Table IV compares the basic ILP formulation (Section IV-A) with the sliceable ILP formulation (Section IV-B). Recall that the basic formulation can only select or discard an entire module, while the sliceable formulation can select or discard a subset of the bitslices in a multibit module. We expect that the sliceable formulation will always have the same or better coverage than the basic formulation. However, the trade-off here is again that the sliceable formulation will somtimes tend to choose a few smaller modules over one big module. Results in Table IV are in keeping with these expectations.

TABLE IV Comparing the Sliceable and Basic Formulations

We present a case study of algorithmic reverse engineering of large, realistic SoC. This SoC consists of 375090 combinational elements, 34318 latches and 62 and 94 inputs and outputs respectively. We describe the three part strategy we used to analyze this design in the rest of this subsection.^{17} Besides the gate-level netlist, we were also given a datasheet for the SoC. The datasheet listed the seven constituent cores of the SoC and provided a brief description of the high-level functionality of each core.

The SoC in its raw form contains many redundant combinational elements such as delays, buffers and paired inverters which were inserted presumably for electrical reasons. These elements result in the inference of many functionally equivalent modules with slightly different module boundaries and adversely affect computational performance and scalability. Therefore, our first step was to perform structural logic simplification and eliminate buffers, delays, paired inverters and a few other structurally equivalent gates. This reduced the number of combinational elements in the SoC from 375090 to 168730, a reduction of about 55%!

Even after logic simplification, we found that the computationally expensive analysis algorithms—counter and shift register detection—timed out on the complete design. Although these inferred modules are small, they are important in gaining insight into the working of the design. Therefore, the second step in our analysis of the SoC was to improve analysis scalability by partitioning the SoC into its constituent cores.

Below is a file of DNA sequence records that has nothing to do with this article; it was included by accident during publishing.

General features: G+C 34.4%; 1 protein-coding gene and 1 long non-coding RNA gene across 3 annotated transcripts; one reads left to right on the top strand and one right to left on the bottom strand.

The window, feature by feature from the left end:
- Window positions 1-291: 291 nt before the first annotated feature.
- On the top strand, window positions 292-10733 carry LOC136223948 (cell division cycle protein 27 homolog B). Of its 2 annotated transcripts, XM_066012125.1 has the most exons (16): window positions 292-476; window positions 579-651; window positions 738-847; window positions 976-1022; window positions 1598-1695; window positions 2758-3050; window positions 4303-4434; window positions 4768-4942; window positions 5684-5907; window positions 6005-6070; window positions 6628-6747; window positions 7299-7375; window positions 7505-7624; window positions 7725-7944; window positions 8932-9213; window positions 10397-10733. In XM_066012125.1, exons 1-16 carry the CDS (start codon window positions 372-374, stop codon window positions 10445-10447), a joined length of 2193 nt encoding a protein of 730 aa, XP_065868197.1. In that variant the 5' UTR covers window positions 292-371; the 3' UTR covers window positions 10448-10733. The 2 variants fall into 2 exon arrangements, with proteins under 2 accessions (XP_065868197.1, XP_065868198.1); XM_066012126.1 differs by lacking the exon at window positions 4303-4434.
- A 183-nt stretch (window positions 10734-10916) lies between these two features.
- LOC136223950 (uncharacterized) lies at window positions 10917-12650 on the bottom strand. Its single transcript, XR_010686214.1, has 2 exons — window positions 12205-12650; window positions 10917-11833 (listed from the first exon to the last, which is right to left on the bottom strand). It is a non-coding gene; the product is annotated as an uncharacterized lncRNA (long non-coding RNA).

The datasheet of the SoC informed us that the SoC had seven constituent cores. The SoC had individual reset inputs for each of these cores and we used these inputs in partitioning the SoC into its constituent parts. The partitioning algorithm marks each latch with all the reset inputs that are in its combinational fan-in cone. The union of the set of all latches marked with a module's reset input and all the gates in their respective fan-in cones yields the module partitioning.

The details of the partitioning are shown in Table V. Note that a very small number of gates (176 or 0.1%) of gates are placed into more than one module. We assert that this discrepancy can easily be resolved by a human analyst during a later stage of the investigation. About 5% of the gates are not placed in any partition. We believe these gates correspond to an inter-core interconnect mentioned in the datasheet.

TABLE V BigSoC Partition Information

Results of analyzing the partitions as well as the entire SOC are shown in Table VI. We note that the coverage is between 62% and 88%. The VGA module contains a Z_$12000+$ _Z gate “framebuffer read” structure that was detected using a design-specific algorithm. These results demonstrate that our inference algorithms are effective on very realistic large SoC designs. The computational requirements for the analysis are reasonable and the entire analysis can be performed in slightly over two hours on a contemporary midrange server CPU.

TABLE VI Coverage Results on BigSoC Partitions

In order to demonstrate how our reverse engineering algorithms can aid trojan detection, we now present a case study where we analyze trojan-injected versions of two of the test articles studied above. Our goal here is demonstrate how inferences from our analysis algorithms can aid a human analyst who is trying to detect the presence of hardware trojans in a gate-level netlist. As stated previously, we assume that the analyst does not have access to the RTL source code and/or known good chips and has to rely on manual and algorithmic analysis of the gate-level netlist to detect malicious behavior.

We injected trojans into the *oc8051 * and *eVoter * test articles. A comparison of the original and the trojan-inserted versions of these test articles is shown in Table VII.

TABLE VII Details of Trojan-Inserted Designs

In the case of the *eVoter *, the trojan is activated a by secret seven key sequence and allows selection of a specific candidate. All subsequent votes now go to this candidate. The trojan can be deactivated by pressing the secret key sequence again. In this case, the trojan is a backdoor that can be used to compromise the voting machine hardware.